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They Were Vulnerable, Sick and Needed Help. So We Helped. | Opinion

By Toya Cornelious

Days after winter turned into spring this March, we received a call that changed our lives.

The urgent request came from the New Jersey Department of Health asking CareOne, my employer, to provide urgent support and resources for a deteriorating situation at St. Joseph’s Seniors Home-Nursing Center and Assisted Living in Woodbridge.

The facility had been overrun with COVID-19 and was barely hanging on. The coronavirus had spread like wildfire infecting the staff, primarily comprised of nuns, along with many residents. More than 80 residents were depending on just a few dedicated nuns for their care.

They were some of our most vulnerable members of our society, and we could not in good conscience turn our backs on them.

They desperately needed help. Our help.

When we arrived the situation at St. Joseph’s was dire. The nuns, almost all of whom were ill with COVID-19, were working around the clock. Many of the residents had the virus but we didn’t know who because, despite the nun’s best efforts, direct care had taken priority over updating the paper records at St. Joseph’s. As the state advised us, they (and we along with them) had no choice but to assume that all the residents were positive.

What followed was nothing short of extraordinary courage by our staff. Despite the shock and collapse of anything remotely resembling primary care, we quickly supported the sisters to provide relief and triaged the situation.

The Department of Health issued an Emergency Order closing St. Joseph’s and directed the evacuation of the residents to one of our CareOne facilities. This required a herculean effort to coordinate the logistics including first relocating residents from CareOne at Hanover in Whippany to other CareOne facilities. In less than 72 hours after the Department of Health call, 79 residents from St. Joseph’s were transferred by the Office of Emergency Management, state police, and our staff to our Hanover facility.

Along with my team, we followed CDC and Health Department guidelines to maintain a safe environment and protect our patients and staff. Equally important, we ensured that the residents were treated with dignity and kept comfortable.

I was personally on-site to greet each resident as they arrived at the Hanover facility. One family stood in the distance and upon speaking with them, they indicated that their loved one was being transferred from St. Joseph’s and they hadn’t been able to visit with her due to the pandemic. Albeit a brief interaction, the family was able to see their loved one and tell her how much they loved her.

Many of the residents were in declining health and were hospice appropriate upon arriving into CareOne’s care. Our staff assessed each resident and developed a plan of care based on their medical status and the families’ goals of care. These residents became our family. It was difficult and demanding, physically and emotionally, but our dedication and resolve never faltered. If anything, it grew stronger.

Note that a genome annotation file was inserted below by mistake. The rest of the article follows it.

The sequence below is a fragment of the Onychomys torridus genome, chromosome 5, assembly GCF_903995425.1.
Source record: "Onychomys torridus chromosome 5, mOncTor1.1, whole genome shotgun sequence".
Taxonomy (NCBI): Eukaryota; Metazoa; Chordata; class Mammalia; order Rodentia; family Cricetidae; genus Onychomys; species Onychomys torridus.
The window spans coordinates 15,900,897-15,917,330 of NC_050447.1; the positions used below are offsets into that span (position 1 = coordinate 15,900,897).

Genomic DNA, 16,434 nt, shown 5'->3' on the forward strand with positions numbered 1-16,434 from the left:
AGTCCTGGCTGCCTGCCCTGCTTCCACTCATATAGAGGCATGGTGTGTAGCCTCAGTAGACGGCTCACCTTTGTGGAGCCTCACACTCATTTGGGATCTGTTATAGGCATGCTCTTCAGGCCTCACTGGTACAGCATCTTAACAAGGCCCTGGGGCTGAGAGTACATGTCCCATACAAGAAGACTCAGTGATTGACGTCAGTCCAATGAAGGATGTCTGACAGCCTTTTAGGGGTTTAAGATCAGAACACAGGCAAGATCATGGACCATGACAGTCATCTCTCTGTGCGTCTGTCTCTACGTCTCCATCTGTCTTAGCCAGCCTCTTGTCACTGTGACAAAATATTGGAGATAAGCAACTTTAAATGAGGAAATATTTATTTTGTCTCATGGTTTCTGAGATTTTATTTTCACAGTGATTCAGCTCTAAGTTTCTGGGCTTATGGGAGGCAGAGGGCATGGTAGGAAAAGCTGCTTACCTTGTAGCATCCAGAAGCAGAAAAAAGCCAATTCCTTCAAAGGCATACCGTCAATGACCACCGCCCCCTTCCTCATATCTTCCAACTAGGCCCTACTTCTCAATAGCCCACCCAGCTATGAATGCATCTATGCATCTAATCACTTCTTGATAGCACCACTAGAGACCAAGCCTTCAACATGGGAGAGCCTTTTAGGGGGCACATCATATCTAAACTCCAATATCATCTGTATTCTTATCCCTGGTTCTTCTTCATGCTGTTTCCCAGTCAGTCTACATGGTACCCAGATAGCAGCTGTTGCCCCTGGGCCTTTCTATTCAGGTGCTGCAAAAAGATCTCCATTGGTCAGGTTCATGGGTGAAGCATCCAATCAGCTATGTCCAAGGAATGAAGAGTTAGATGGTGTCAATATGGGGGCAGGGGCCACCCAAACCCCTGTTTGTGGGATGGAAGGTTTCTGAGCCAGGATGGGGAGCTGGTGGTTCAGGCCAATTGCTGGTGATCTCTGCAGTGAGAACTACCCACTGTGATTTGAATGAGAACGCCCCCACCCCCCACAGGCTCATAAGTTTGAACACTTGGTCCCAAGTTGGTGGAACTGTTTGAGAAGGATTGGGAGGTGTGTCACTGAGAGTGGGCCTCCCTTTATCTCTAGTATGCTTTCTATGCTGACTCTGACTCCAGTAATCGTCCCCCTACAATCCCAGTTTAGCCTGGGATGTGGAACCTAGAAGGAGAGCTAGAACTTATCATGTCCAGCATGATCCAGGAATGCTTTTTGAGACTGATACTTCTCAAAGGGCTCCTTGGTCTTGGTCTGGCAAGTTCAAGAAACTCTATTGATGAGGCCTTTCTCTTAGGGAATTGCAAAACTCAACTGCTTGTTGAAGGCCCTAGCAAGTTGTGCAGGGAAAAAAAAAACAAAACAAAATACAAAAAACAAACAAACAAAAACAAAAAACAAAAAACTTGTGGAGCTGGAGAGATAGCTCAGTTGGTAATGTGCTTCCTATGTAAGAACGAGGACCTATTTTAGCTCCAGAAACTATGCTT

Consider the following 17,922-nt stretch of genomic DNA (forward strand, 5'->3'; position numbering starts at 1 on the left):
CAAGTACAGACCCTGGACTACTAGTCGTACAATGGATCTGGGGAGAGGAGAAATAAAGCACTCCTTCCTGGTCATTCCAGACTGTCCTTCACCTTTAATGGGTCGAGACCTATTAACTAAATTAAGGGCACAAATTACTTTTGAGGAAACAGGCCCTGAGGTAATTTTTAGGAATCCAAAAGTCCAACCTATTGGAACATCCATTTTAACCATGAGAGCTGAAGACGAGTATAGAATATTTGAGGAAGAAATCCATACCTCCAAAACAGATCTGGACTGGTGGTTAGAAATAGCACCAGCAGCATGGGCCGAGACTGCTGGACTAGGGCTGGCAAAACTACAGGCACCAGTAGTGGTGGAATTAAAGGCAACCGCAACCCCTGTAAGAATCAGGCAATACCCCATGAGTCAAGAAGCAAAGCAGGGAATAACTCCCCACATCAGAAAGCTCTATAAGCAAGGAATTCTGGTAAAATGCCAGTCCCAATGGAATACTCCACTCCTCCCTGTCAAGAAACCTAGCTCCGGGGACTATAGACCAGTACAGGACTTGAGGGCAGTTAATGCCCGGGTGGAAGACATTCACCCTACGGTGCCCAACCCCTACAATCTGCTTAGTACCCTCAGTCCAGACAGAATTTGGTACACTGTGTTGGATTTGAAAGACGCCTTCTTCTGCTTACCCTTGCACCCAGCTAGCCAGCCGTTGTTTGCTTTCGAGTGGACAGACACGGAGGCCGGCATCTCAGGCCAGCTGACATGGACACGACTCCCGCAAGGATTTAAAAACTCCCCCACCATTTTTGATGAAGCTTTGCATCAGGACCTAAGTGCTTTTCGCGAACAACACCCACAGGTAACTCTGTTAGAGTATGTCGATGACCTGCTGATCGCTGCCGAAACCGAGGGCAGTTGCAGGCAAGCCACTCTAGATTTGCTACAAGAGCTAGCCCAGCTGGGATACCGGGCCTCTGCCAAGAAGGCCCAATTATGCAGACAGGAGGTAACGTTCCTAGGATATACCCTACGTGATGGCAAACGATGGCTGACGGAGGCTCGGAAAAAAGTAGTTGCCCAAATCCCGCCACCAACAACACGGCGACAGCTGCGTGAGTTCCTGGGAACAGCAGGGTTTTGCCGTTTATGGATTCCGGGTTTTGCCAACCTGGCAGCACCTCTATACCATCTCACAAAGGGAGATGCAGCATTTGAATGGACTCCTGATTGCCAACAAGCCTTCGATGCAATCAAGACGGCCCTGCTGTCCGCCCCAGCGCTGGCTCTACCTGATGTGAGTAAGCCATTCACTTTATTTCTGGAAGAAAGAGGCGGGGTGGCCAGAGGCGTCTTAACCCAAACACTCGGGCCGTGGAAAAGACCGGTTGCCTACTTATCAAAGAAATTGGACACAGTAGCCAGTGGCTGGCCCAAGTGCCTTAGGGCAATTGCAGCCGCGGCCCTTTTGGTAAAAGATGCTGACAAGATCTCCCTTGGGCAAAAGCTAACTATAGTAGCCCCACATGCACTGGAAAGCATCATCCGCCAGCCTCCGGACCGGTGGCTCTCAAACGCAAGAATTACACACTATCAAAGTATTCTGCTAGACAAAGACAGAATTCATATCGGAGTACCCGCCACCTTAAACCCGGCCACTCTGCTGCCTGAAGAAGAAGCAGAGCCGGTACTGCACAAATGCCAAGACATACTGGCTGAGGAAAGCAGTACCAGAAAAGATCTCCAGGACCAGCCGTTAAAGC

Recently, CareOne transferred back scores of the former COVID-19-positive residents to St. Joseph’s, fully recovered. Our staff and nurses made these recoveries possible. I know them to be among the best-trained and prepared in the country and I believe without their actions and sacrifice many more lives would have been lost.

It has also been quite emotionally and psychologically draining to witness the decline of those that I’ve come to know and love. People I’ve bonded with, called friends and cared for as family over time have been lost fighting this virus…and I grieve, we all do.

I am not alone. Fighting this pandemic has taken its toll across the healthcare industry in so many ways. Nearly 600 of them; nurses, caregivers, doctors, paramedics and other essential staff have died from this insidious disease.

I recently tested positive for the virus. Having lost a dear friend to COVID-19, I was intimately aware of how devastating it could be, but I wasn’t overly concerned for my own welfare. The scariest moment was knowing that my husband and young daughters had been exposed and were symptomatic. Thankfully, we have all recovered physically. The rest will take time.

I am hopeful that we finally have the upper hand in this fight and the worst has passed. Now, with change ahead of us again with spring approaching summer, I hope we can turn toward a more optimistic season.

Toya Cornelious is chief clinical officer at CareOne Management for all of those who helped at CareOne at Hanover Township. She’s also a C.A.R.E.S. award winner.